Tag Archives: professionalism

A Sharp Stick and a Writing Tip

Youngest had it out at the park the other day–according to the mom on my porch and her ice-packed daughter.  Trust me, it’s a front door visit no mom ever wants to get.

Dude, says Upset Mom, your kid punched mine in the face and poked her with a stick.

Now, Youngest can be a scrapper and he–admittedly–has a bit of a temper.  Yet, I’ve never known him to punch another kid in the face (even his brother).  Or poke someone with a stick, for that matter.

His style is more…well, let’s just say he’d throw the stick at you, then tackle you and shove your face in the dirt.  Again, not a proud mom moment, but there ya go.  I know my kids–their perfections and imperfections.

And while I don’t doubt for a second he took part in this playground scuffle, I do question how it all went down.  Especially when he wailed, “But she started it,” as I marched him down the hall and to the door to apologize.

While Upset Mom continued to “just wanted to let you know what [name redacted to protect the not-so-innocent] had done,” the two tusslers made see-ya-at-school-tomorrow faces at each other.

Writing Tip 2011: Do not poke your friends with sticks or punch them in the head.  Because tomorrow, you just might want to play with them again.

Seriously.  I’ve seen authors shred reviewers even as they beg to be reviewed.  I’ve seen the idea of agents bashed by the very people trying to garner notice and representation.  I’ve seen bitter writers decry traditional publishing companies even as they ask, “If my self-pubbed book sells well enough, will I get a publishing deal?”

Here’s the cliché: don’t bite the hand that feeds you.  Or at least not the one you want to be fed by.

You don’t have to slide with them or swing with them.  You don’t even have to talk to them.  Certainly, don’t punch them in the face or poke them with a stick.  All you have to do is walk away until you may want to play with them again.

PRESSING QUESTIONS THAT INCITE LOTS OF CONTENTION

  • Do writers really need agents?
  • What does an agent do that you can’t do for yourself?
  • Can you sub directly to editors?  What are the pros and cons to each of these options?
  • To self-pub or continue querying?  That is the question.

Writers, research your options.  Weigh the pros and cons.  Make the decision that is right for you.  Share  your knowledge in a respectful manner with others who may or may not make the same choice you did.  But never, ever attack others.  Especially if you just might want to be fed by them in the future.

So, what about you?  Are you a professional writer or a playground scrapper?  How do you respect an industry that seems to quash the dreams of aspiring writers with great regularity?  Do you find yourself growing bitter and disillusioned?  Is the competitiveness of the industry and the rapidly changing landscape a challenge you still want to tackle?  If so, how do you go about it?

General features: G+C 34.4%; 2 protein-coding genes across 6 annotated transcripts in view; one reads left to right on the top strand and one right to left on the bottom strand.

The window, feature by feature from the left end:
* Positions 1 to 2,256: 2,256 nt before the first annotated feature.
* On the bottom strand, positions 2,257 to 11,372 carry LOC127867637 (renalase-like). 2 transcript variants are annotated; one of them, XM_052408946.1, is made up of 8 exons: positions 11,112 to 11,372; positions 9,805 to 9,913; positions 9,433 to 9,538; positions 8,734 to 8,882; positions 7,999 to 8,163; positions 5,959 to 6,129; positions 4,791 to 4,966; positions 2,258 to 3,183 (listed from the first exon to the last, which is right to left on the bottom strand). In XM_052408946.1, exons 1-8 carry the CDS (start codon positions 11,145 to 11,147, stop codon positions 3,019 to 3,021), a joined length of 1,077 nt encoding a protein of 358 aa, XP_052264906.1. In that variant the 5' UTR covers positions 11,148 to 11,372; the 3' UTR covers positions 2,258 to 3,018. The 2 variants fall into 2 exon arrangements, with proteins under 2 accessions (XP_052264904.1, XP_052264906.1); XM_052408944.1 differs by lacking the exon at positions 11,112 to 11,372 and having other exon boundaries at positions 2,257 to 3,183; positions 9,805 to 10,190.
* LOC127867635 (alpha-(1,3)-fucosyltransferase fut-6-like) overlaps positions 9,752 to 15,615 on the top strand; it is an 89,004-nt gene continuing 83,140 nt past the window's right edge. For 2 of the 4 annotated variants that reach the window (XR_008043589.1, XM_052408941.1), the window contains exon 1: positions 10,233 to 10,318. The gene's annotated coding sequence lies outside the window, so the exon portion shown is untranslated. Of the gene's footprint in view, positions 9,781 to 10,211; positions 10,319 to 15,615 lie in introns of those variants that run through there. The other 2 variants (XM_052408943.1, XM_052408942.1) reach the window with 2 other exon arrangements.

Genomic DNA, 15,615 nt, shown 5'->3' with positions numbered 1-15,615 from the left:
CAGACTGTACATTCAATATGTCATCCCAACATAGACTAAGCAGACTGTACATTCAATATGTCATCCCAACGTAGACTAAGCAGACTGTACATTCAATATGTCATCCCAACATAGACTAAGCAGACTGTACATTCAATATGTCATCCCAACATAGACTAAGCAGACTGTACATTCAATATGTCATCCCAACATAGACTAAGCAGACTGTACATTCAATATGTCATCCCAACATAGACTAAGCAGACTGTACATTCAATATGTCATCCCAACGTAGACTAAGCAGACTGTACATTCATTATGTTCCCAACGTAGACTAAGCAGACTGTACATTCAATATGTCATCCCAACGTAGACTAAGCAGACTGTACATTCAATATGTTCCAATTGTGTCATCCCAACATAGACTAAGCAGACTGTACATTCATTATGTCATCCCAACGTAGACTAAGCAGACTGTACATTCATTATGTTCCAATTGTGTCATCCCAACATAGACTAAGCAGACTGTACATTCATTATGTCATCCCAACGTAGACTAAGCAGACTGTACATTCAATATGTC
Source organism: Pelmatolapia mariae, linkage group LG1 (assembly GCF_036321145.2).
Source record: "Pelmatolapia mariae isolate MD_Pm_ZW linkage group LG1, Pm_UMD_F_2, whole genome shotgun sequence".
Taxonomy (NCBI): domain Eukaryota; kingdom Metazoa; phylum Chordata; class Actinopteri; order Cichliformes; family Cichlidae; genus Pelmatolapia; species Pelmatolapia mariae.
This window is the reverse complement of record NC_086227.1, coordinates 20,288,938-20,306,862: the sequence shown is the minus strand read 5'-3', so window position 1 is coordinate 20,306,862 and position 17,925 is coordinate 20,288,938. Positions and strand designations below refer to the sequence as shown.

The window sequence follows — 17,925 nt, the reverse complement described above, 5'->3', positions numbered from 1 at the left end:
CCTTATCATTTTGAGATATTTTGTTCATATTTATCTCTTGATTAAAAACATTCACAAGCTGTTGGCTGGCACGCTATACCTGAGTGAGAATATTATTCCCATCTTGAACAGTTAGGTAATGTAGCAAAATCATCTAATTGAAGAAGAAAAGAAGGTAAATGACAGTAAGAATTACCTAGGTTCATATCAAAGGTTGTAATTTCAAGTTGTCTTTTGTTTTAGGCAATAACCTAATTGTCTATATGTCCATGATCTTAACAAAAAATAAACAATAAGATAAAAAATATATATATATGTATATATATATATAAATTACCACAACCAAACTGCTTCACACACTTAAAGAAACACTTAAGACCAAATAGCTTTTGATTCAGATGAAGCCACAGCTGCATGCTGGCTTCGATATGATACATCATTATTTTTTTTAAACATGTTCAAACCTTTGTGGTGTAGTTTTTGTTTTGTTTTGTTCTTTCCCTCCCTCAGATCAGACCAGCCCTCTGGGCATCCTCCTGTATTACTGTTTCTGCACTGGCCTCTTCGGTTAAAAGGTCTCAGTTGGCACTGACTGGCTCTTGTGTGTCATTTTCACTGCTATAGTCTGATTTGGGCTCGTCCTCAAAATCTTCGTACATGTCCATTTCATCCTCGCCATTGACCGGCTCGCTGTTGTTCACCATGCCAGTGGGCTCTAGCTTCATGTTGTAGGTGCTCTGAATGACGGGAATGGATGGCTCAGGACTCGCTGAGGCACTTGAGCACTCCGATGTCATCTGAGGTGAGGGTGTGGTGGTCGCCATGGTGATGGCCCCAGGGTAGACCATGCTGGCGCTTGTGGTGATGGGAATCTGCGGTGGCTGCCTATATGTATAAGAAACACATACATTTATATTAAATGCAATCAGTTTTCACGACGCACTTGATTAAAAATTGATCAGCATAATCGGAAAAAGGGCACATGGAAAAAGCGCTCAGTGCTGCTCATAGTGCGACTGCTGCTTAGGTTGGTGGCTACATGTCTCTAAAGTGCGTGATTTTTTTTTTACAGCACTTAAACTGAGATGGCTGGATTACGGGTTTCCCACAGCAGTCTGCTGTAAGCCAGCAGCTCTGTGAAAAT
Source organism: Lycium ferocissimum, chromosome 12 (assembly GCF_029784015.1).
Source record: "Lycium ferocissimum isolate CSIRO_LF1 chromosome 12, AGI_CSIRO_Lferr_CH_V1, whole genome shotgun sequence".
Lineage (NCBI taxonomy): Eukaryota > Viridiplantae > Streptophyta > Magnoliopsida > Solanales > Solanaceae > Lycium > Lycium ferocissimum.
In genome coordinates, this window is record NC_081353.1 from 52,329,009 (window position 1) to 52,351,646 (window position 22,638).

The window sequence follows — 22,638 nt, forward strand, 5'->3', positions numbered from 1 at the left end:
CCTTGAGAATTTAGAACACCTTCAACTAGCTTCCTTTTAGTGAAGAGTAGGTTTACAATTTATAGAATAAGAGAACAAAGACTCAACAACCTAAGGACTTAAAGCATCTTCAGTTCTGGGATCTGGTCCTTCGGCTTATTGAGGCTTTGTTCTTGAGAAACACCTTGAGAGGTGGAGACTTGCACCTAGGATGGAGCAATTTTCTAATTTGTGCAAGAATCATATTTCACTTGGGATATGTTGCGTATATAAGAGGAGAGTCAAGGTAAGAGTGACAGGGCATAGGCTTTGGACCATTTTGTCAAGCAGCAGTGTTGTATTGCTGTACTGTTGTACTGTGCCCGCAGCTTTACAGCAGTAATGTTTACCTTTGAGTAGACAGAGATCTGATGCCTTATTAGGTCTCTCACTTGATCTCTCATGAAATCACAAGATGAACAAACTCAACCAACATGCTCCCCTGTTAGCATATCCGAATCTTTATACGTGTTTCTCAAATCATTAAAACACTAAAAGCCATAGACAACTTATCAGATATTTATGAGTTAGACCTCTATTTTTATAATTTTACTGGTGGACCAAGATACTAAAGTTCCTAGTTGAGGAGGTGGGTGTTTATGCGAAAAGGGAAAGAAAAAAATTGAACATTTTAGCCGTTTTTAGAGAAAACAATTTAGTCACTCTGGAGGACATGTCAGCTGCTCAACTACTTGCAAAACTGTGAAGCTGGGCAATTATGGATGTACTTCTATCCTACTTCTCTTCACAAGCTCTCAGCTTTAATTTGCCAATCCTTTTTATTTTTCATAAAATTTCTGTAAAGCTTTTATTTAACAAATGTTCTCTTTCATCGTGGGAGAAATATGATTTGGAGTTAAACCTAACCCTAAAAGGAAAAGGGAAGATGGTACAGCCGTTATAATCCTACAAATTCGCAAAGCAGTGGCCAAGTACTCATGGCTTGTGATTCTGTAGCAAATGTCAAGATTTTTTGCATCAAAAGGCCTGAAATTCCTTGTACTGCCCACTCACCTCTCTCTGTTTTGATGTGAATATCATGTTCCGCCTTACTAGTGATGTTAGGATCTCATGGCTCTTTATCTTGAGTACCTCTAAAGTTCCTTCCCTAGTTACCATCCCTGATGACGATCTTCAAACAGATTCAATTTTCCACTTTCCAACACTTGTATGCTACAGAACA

Curious minds want to know.

Mob Mentality

It’s been a crazy day.  A simple link leading to a knock-down, drag-out war popped up everywhere I turned today.

A self-pubbed author received a mildly bad review and majorly blew it out of proportion.  It was simultaneously hideous and humorous.  Yet after seeing the same fight replayed over and over again got to be wearing. 

Even more troubling were the reactions of the readers and commentors to the numerous blog posts, tweets and forum threads.  In no time at all, people hopped on the attack wagon themselves. 

Exhausting to say the least.

Then a writer friend of mine PMed me about the psychology of critiques in a thread.  And I paraphrase: Doesn’t it seem like the tone of the first comment sets the outcome for all comments that follow?

Absolutely.  100%.  Without a doubt.

Yes, yes and yes.  People feel empowered when they have the seeming support of others.  We forget to think for ourselves and let the ideas and opinions of others influence how we react.  Especially if we were wishy-washy to begin with.

People used to get hanged by mobs.  Innocent people had nooses slipped around their necks and the rumps of horses slapped out from under them simply because the mob mentality is so strong.  Going against the grain of popular opinion can almost be a death sentence in and of itself.  So bystanders either shut their mouths and allow atrocities to occur around them, or they jump on the back of the mob and shout their support regardless of how right or wrong a situation is.

We see this in schools, at parks, during rallies and on the internet.  Everywhere a group of people meets and intermingles, the potential for us to lose our independence and fall in favor of the mob is there.

Have you ever been a part of mobbing?  Wrote about it?  Read it?  What is an effective way to curb this behavior, if any?  If not, how can we protect ourselves from getting sucked into this very explosive game?

What does this mentality mean to you as a writer and the way you handle yourself in the public view?